What Country Is Richest In Electricity?

What country is richest in electricity?

Electricity is a fundamental driver of economic growth and development. Countries with robust electricity infrastructure and high rates of access tend to have more advanced economies and higher standards of living. Electricity powers homes, businesses, industry, and technology. As such, a country’s overall electricity production and consumption can serve as useful indicators of its wealth and development status.

Industrialized nations with strong service and technology sectors use more electricity per capita than developing countries where access is limited. Research shows a close correlation between growth in electricity use and economic output over time. While some energy is lost in transmission, overall electricity usage reflects real activity happening across an economy.

This analysis will examine leading countries based on total and per capita electricity use. We’ll also look at access rates and electricity’s role in developing nations. Though crude, these electricity metrics help quantify and compare national prosperity.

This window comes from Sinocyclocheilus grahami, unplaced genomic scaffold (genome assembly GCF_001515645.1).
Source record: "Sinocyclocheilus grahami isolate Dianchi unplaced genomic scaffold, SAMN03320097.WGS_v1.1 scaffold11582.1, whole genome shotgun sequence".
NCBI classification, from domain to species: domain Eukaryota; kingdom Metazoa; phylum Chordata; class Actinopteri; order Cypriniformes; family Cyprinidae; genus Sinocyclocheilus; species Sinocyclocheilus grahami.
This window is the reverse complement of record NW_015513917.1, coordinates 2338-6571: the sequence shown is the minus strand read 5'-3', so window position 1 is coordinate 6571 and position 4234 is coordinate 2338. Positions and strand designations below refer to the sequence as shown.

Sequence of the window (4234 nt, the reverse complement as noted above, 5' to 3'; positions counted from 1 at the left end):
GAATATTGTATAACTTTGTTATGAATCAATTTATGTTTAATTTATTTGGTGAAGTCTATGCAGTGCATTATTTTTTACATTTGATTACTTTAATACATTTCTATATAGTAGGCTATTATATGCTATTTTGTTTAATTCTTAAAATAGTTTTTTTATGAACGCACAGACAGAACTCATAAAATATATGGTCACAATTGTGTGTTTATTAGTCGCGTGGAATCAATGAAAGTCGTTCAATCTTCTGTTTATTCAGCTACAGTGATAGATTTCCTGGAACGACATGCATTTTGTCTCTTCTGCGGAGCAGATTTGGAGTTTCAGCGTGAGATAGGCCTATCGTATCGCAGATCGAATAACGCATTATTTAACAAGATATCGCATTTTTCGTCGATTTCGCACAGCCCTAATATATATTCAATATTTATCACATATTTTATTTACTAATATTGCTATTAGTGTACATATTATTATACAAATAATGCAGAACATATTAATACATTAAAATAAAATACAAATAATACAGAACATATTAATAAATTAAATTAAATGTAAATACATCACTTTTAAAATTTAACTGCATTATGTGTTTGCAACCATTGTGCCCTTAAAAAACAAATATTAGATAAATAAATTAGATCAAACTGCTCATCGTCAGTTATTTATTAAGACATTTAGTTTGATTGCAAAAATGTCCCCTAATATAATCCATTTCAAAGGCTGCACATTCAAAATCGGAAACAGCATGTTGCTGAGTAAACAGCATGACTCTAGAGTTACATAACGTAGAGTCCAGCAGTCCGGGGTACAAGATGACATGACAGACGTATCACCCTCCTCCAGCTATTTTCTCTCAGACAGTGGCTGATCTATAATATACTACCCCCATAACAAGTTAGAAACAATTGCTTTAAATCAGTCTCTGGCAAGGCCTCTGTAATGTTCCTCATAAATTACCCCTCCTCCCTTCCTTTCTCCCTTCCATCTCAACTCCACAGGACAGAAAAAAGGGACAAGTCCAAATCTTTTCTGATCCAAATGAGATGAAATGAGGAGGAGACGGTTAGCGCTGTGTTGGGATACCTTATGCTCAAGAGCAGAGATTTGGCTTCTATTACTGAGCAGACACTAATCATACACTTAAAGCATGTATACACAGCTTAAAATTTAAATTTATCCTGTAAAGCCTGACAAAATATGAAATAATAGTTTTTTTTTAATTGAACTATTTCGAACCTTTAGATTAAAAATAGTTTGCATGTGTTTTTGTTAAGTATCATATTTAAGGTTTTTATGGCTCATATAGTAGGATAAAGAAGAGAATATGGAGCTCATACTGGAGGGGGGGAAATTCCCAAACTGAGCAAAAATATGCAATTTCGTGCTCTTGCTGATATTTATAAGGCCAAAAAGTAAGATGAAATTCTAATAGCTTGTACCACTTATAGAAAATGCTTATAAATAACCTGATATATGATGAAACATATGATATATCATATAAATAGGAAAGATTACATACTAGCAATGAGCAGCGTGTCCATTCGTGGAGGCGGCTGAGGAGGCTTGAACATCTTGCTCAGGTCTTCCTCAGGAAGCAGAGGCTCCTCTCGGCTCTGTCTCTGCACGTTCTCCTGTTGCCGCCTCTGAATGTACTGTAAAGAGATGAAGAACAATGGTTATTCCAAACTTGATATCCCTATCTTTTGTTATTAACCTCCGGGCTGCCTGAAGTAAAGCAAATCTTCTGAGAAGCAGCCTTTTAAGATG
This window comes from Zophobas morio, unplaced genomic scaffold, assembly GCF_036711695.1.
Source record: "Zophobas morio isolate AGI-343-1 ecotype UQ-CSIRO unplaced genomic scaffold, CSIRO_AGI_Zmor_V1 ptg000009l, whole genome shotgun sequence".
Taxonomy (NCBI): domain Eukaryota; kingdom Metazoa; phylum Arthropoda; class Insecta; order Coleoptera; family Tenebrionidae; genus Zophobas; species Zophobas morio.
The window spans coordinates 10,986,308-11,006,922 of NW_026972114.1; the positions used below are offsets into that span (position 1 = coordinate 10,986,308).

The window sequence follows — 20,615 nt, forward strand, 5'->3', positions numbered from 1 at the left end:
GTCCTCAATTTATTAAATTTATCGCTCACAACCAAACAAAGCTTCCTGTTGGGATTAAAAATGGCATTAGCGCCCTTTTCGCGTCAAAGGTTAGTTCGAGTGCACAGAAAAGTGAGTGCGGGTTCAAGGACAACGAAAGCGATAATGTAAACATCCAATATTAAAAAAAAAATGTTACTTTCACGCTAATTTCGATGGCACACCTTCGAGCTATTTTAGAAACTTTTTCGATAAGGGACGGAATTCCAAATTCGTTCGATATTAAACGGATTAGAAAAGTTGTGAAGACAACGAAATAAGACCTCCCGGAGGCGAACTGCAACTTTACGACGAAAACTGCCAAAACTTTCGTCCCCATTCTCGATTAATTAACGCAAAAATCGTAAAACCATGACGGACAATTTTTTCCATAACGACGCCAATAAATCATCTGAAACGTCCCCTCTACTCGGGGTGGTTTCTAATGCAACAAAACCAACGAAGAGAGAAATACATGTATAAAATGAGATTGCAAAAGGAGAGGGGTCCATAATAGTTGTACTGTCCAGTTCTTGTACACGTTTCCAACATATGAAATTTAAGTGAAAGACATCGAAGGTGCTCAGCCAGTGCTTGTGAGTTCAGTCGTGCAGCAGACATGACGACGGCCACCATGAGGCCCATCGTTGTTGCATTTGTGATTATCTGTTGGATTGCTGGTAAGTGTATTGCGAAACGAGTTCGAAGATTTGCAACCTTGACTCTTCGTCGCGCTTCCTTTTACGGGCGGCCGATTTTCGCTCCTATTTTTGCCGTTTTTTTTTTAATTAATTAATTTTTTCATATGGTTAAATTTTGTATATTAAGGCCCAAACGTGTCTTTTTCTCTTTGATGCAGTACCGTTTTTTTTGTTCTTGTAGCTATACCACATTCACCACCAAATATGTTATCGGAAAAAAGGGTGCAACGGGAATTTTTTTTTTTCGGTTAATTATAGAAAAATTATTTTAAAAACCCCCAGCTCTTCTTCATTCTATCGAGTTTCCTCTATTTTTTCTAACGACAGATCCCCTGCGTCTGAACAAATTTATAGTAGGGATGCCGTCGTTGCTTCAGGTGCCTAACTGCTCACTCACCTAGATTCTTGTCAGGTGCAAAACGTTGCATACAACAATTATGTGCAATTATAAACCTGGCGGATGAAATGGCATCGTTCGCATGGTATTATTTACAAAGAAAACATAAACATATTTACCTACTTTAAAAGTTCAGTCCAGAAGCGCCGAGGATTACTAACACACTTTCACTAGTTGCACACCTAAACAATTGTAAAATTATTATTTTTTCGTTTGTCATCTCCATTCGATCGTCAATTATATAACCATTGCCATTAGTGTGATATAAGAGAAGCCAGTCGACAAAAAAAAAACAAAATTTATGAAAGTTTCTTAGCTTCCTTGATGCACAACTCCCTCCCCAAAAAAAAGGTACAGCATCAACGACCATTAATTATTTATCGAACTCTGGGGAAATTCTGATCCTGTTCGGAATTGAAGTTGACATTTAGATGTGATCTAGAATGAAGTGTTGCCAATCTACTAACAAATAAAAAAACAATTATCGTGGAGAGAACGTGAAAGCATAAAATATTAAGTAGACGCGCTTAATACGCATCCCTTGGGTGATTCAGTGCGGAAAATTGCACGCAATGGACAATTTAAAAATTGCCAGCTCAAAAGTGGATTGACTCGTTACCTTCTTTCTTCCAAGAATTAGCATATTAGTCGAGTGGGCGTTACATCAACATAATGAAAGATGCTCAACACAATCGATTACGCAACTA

Methods for Measuring Electricity Wealth

There are several key metrics used to measure and compare electricity generation and consumption between countries:

Total electricity production – This measures the total amount of electricity generated within a country, typically measured in kilowatt-hours (kWh) or megawatt-hours (MWh) per year. Countries with large populations or substantial industrial activity tend to have higher total electricity production (Statista, 2023).

Per capita electricity consumption – This metric measures the average electricity consumed per person in a country per year. It is calculated by taking the total electricity consumption and dividing by the population. Per capita consumption accounts for population differences between countries and provides a normalized comparison of electricity use (Our World in Data, 2023).

Access to electricity (% of population) – This measures the percentage of a country’s population that has reliable access to electricity in their homes. Countries with high electrification rates typically have more developed infrastructure and energy distribution systems. Access to electricity is a key metric for development and quality of life.

By examining total production, per capita consumption, and access metrics, we can better understand and compare the electricity wealth and development between countries.